Promote economic diplomacy

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By Eveline de Klerk

SWAKOPMUND –  The successful implementation of the policy on economic diplomacy demands a critical analysis and deep understanding of the dynamics of international trade and commerce, says President Hifikepunye Pohamba.

Pohamba made the statement when he officially opened the 7th five-day Heads of Mission Conference currently underway in Swakopmund.

The conference, which is being attended by Namibian diplomats, consuls and former diplomats, has the theme “Enhancing Economic  Diplomacy in Pursuance of Namibia’s Foreign Policy.”

Currently Namibia has 28 diplomatic missions abroad and is represented by 34 honorary consuls in various countries.

The aim of the conference is to give heads of mission an opportunity to review the implementation of Namibia’s foreign policy and adopt other policy documents that will further enhance efficiency of foreign services.

The missions are mandated to protect the interests of Namibia abroad and negotiate various agreements and memoranda of understanding with governments or organizations to which they are accredited.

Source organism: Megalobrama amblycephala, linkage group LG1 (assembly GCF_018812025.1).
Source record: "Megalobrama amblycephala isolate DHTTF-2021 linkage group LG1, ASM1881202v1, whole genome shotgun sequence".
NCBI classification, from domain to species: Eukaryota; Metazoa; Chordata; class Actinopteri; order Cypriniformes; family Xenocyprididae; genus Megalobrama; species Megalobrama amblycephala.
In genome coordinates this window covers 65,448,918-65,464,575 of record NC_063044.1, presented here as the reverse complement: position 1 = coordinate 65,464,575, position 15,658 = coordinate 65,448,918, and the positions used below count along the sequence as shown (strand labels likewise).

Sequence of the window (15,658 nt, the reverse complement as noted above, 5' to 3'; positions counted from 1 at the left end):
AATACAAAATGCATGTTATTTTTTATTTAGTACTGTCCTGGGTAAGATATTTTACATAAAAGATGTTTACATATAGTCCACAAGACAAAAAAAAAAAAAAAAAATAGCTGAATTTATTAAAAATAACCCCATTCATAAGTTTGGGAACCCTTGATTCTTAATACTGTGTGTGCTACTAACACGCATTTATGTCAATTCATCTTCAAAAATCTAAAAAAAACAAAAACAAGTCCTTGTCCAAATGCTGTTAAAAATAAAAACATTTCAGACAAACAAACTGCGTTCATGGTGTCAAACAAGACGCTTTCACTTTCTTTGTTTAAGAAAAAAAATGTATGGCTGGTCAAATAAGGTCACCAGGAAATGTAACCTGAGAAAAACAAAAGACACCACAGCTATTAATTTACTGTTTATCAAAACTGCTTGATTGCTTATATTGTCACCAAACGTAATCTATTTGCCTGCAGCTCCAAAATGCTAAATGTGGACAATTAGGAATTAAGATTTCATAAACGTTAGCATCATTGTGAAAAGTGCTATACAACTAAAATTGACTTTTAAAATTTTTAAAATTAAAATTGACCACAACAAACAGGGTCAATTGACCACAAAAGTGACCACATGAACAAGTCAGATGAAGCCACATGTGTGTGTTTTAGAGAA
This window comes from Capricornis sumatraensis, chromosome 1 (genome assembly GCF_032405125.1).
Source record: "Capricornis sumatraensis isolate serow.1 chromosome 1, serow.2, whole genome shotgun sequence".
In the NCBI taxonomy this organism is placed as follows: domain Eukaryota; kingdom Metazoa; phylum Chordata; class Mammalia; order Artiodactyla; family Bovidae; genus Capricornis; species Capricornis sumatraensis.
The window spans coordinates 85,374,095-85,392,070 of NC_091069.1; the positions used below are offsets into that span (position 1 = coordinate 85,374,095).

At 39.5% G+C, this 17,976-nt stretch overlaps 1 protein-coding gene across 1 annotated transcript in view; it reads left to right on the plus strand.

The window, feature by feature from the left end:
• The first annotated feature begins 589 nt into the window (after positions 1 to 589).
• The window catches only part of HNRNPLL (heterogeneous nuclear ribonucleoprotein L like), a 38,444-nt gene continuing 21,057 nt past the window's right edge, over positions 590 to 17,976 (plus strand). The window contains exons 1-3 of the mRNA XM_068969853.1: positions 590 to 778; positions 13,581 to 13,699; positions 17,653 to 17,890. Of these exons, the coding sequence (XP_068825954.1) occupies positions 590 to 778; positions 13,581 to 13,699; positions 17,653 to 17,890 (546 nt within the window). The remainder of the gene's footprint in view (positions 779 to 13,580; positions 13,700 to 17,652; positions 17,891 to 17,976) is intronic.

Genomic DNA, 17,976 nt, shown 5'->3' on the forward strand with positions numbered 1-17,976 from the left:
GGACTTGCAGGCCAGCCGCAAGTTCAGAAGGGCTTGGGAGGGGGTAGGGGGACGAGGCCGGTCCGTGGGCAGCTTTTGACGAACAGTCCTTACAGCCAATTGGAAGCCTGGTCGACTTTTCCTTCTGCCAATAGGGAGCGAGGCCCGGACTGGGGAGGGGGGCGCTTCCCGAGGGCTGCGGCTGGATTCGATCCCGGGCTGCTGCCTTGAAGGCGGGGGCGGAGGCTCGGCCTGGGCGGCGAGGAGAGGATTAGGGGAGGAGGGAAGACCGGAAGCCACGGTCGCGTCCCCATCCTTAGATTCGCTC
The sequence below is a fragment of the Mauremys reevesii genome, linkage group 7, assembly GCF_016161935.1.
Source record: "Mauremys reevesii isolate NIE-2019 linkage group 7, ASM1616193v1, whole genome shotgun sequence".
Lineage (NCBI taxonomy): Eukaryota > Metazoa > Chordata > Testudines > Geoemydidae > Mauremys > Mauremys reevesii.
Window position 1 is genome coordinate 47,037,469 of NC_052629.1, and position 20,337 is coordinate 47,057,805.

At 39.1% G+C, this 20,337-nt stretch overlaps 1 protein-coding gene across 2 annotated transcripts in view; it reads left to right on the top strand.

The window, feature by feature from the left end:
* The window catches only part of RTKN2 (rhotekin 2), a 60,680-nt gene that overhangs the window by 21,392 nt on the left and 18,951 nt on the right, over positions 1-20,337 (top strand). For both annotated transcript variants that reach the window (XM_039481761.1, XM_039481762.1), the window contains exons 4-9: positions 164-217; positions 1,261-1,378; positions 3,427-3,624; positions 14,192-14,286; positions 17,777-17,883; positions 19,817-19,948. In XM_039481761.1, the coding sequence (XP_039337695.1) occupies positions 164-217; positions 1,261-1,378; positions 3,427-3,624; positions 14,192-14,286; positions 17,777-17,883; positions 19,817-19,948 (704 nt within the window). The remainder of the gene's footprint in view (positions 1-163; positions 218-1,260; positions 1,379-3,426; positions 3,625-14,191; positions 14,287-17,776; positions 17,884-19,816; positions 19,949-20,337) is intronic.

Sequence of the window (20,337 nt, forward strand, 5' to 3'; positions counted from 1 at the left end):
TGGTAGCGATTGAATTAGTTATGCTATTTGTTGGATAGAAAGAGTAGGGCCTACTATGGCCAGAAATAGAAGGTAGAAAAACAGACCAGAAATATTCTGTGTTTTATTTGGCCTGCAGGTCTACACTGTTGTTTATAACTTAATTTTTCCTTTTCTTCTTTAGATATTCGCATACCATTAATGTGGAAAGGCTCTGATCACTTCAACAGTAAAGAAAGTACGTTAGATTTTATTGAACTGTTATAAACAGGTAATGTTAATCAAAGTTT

They promote friendly relations between Namibia and host countries and market Namibian products, while promoting trade and investment.

The conference will devise ways to effectively market Namibia as an investment and tourism destination and align the missions’ activities with the objectives of the 4th National Development Plan.

Pohamba said it is required that diplomats and relevant government officials and agents work together to continue identifying  economic sectors where Namibia has the most competitive and comparative advantages and also to focus on  attracting investors.

“It should be noted that the pursuit of economic diplomacy entails strengthening south-south cooperation and regional economic integration, boosting intra-African trade and learning from  developing countries that have managed to industrialise their economies – as well as to create employment and reduce poverty,” the president explained.

He added that in order for Namibia to succeed, the country should  establish strategic partnerships that will enable the country to achieve its national goals as encapsulated in the national development plans and Vision 2030.

“In addition to the focus on traditional sectors of the economy such as mining, fishing and agriculture more efforts should be orientated towards taking advantage of the opportunities in new industries such as information communication technology, logistics and the service sectors.  For instance, more should be done to market the immense potential of the West Coast Cable System that has a landing point here in Swakopmund.  This infrastructure should be marketed as one of Namibia’s strong points in the area of ICT competitiveness.  It is therefore important that we do more to focus on the industries of the future,” Pohamba said.